TOPEKA (KSNT) – Sergeant Hilton Mcland served 28 years in the U.S. Army. His last tour was his hardest: Iraq in 2006. “I was kind of struggling with somethings, some of the things I saw and went through on my last tour,” he said.
Like many of soldiers worldwide, Mcland deals with psychological trauma. Many of them in Kansas come to VA Eastern Kansas in Topeka. On Tuesday, the head of VA Eastern Kansas met with half a dozen veterans to listen to them.
“Who is the best one to be able to help you improve that care that they are receiving, and so hearing it directly from them, our male veterans and female veterans is important for us,” Rudy Klopfer, director of VA Eastern Kansas.
One of the most important questions that was asked today, is ‘when veterans come here, are the programs that are being offered, what they need?’
Lt. Col. Greg Platt says “absolutely, as I said, those programs were lifesaving.”
“It was extremely helpful, there’s a lot of people in place and a lot of programs that help veterans that are struggling with some things,” says Mcland.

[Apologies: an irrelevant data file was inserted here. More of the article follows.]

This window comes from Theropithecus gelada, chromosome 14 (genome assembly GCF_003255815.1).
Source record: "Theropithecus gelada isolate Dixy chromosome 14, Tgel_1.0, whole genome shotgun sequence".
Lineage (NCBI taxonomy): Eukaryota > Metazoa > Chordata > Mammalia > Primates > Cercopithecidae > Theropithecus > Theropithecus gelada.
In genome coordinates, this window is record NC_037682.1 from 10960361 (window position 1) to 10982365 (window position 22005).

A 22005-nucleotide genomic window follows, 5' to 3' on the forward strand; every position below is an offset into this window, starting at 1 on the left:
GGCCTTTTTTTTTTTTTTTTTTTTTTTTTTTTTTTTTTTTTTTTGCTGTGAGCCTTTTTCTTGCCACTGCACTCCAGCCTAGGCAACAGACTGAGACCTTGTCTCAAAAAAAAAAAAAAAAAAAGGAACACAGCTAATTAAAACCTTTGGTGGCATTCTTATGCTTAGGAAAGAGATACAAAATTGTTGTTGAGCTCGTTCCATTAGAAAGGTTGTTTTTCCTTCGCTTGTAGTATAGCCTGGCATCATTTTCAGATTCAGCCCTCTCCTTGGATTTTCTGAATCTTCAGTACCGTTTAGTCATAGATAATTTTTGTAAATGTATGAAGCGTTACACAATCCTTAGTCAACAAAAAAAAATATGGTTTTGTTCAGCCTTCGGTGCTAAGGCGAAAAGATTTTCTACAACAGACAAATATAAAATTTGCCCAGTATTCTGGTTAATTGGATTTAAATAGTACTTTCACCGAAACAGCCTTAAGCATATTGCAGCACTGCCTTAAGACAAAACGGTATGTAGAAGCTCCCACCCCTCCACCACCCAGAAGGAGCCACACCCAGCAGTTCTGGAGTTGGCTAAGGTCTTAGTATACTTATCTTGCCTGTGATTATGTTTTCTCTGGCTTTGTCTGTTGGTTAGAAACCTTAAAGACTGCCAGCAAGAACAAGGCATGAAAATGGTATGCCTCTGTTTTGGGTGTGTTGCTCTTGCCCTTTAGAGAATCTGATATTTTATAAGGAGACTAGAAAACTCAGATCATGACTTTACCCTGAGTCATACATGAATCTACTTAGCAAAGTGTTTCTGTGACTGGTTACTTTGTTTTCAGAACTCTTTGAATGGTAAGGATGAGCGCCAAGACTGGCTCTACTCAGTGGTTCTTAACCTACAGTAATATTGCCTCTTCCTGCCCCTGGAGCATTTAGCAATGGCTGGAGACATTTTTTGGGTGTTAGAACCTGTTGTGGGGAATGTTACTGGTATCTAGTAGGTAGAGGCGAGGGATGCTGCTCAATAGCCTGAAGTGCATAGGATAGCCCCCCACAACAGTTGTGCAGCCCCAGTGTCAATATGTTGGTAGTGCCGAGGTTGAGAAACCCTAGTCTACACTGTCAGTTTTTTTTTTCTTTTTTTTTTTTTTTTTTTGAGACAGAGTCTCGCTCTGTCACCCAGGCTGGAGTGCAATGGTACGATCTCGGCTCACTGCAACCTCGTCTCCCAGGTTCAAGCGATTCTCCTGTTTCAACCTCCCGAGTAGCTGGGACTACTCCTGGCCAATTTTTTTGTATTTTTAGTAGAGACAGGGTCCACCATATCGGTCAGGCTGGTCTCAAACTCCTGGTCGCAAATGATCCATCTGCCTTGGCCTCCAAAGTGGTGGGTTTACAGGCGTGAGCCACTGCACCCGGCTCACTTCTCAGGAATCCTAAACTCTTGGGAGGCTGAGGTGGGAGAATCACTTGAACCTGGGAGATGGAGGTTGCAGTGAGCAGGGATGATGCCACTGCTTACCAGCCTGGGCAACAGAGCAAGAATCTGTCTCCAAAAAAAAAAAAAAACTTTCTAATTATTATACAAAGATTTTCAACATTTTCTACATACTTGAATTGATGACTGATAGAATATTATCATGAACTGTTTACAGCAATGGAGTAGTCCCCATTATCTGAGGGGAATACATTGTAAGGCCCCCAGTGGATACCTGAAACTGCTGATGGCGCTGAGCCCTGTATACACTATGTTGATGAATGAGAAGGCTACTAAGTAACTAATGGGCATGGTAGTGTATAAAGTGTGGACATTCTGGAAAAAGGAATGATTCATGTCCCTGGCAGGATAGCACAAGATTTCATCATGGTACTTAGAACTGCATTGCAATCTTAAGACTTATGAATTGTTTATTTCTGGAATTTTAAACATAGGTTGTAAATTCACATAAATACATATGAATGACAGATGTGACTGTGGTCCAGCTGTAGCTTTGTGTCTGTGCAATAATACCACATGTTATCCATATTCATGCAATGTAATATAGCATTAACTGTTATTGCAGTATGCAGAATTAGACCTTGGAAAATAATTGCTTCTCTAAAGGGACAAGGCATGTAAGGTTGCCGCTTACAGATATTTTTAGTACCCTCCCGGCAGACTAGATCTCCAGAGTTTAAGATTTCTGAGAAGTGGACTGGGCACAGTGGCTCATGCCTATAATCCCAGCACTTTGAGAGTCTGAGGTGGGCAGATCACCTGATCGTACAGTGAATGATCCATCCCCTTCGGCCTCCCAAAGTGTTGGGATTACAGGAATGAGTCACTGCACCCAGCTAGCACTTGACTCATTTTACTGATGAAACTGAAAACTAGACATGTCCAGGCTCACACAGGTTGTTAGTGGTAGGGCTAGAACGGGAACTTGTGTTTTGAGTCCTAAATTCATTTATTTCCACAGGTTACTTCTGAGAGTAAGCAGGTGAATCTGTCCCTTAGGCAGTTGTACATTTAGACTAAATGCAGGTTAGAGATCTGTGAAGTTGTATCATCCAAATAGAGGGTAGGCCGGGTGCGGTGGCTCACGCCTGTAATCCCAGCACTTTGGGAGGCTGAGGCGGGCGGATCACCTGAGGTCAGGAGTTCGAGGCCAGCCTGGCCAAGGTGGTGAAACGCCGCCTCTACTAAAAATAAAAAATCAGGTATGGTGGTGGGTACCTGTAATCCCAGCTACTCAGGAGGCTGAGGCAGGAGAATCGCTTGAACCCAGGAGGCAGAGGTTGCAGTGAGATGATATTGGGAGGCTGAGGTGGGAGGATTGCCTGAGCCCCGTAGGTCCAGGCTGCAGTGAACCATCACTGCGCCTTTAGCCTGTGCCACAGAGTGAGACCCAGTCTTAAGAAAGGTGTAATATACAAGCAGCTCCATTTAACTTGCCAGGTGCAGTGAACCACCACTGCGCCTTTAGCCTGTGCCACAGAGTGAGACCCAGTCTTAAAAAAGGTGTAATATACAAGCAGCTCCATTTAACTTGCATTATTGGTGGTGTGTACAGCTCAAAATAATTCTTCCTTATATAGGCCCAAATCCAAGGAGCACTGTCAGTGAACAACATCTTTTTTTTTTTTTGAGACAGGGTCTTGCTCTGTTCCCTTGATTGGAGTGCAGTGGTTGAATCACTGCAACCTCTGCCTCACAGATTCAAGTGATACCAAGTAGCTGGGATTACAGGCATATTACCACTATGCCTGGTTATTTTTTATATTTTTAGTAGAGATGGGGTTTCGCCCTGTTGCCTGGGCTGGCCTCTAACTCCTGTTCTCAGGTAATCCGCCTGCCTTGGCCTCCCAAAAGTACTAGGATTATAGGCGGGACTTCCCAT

The wounded warrior project estimates 400,000 veterans are trying to cope with post-traumatic stress and these two found you can’t deal with it alone.
Platt says he knows he’ll “never get rid of PTSD but as you heard in the group earlier, now I can manage some of those symptoms.”
“When you have other vets that have been through that kind of stuff, they can totally relate to what you’re going through,” says Hilton.
VA officials say improving programs and getting feedback will help to make sure veterans feel they are a priority. Not just on holidays, but everyday. As for the demand for the VA’s services, we’re told the Topeka facility had to schedule an additional 15,000 appointments than a year ago and overall has seen nearly a 4% growth in requests for help.